Thursday, May 15, 2008

Chronology: Spacewar

(Image above is "Computer Space")

"Hackers" get a bad rap.

"Hacking" today tends to mean breaking into a computer system. This is a corruption of the term - the original hackers didn't break into computers - because they were the only computer users and already had access. At MIT at the beginning of the 1960s, the first hackers prized efficient, elegant, beautiful solutions - the noun "hack" has been said to be undefinable, but has been characterized as "an appropriate application of ingenuity." So it's a shame that the mass media has been ruining the word since the 80s.

Especially because it's hackers we have to thank for making computers fun. For a long time, computers were just for doing work. Sure, there was Tennis for Two back in 1958, and other trinkets here and there, but things didn't go serious arcade style until 1961 when those hackers at MIT dreamed up Spacewar. It was at once complex and bind-mogglingly simple - with game physics including gravity, thrust and hyperspace, not to mention an astronomically-accurate background star field, courtesy of a subroutine dubbed "Expensive Planetarium" - yet at its heart, it was a simple two-player hot seat duel. Spacewar was, by necessity, a shared experience.

Take a look at the prodigious progeny of this game:
  • 1961-62 - Spacewar! (Steve Russell et al, PDP minicomputer)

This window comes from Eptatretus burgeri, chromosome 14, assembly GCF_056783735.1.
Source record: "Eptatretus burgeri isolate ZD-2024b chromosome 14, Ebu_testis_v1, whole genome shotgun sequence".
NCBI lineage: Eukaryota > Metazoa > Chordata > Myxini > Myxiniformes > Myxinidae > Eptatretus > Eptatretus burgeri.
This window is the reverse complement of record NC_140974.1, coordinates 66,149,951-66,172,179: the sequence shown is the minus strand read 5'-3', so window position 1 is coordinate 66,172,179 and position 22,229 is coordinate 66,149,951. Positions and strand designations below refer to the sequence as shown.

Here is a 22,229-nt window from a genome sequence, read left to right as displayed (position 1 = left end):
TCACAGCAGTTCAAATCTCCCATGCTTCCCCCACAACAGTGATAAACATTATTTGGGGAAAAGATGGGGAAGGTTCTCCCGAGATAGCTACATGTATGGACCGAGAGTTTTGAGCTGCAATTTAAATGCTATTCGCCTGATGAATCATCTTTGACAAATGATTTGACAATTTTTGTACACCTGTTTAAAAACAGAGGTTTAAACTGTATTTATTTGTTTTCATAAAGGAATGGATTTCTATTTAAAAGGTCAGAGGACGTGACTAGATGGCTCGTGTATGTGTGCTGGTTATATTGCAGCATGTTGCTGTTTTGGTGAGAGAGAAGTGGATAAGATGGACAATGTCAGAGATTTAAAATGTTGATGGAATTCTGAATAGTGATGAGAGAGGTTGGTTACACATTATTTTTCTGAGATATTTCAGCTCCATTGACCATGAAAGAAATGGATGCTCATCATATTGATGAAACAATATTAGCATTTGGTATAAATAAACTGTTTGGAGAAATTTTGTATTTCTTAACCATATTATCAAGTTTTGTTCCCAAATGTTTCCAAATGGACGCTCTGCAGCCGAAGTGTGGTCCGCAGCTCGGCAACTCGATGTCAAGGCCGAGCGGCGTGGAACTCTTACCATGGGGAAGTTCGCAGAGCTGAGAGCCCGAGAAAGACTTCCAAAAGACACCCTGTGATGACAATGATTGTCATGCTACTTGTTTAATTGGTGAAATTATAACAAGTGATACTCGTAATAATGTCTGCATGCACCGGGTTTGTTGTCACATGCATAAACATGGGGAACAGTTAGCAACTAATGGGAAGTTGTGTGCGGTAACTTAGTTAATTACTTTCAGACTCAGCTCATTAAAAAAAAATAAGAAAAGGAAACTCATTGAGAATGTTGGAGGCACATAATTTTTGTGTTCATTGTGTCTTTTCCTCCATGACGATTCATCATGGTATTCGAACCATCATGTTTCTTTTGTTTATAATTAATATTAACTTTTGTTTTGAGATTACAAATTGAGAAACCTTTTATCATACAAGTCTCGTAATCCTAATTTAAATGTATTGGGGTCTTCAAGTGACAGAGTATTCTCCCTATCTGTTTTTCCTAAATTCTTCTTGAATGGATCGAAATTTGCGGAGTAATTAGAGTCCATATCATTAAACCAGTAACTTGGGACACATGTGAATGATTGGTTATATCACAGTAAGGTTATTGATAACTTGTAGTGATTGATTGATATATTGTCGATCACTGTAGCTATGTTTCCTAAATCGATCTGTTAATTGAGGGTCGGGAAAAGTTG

• September 1971 - Galaxy Game (Installed at the student union at Stanford, a version of Spacewar that cost 10 cents or three plays for a quarter.)
  • November 1971 - Nolan Bushnell (later the father of Atari) mass produces Spacewar as "Computer Space" - the first video game in arcades.
  • 1977 - Space Wars, the first vector graphics arcade game, is released by Cinematronics- it's a very accurate arcade version of Spacewar. "Vector" graphics are made up of very bright, clear, lines, which makes the game more appealing than the blocky low resolution graphics on black and white televisions, as is more common in arcade games of the day.
  • 1979 - Atari releases Asteroids - along with Space Invaders, one of the biggest arcade smash hits of the 70s. Asteroids uses the same left/right/thrust/fire control scheme as Spacewar, as well as the "Hyperspace" concept that - as everyone knows - randomly teleports your ship to another location on the screen.
  • 1980 - Cinematronics releases Star Castle, a one-player-at-a-time space battle against a circular fortress in the middle of the screen.
  • 1981 - Sega comes out with Eliminator, a vector game for one to four players, not unlike a Star Castle with the enemy installation mobile and floating around the screen. [video]
  • 1982 - a version of Spacewar is ported to the Vectrex game console, the only vector graphics game console ever made. It's a very faithful rendering, and even includes a one-player version - though the intelligence of the opposing ship is not what you'd face from a human adversary.
  • 1988 - The Dreamers Guild creates Ebonstar, a version of Eliminator for the Amiga home computer.
This is only a small sampling. Steve Russell, when asked, was extremely modest about his contribution, saying if he hadn't done it, someone else would have. Maybe. What we do know for sure is he came up with one very influential computer program - and since his nickname was "Slug" due to his tendency to be slow to start anything, and he was the first, who's to say we might not still be waiting for Spacewar if he hadn't come through?

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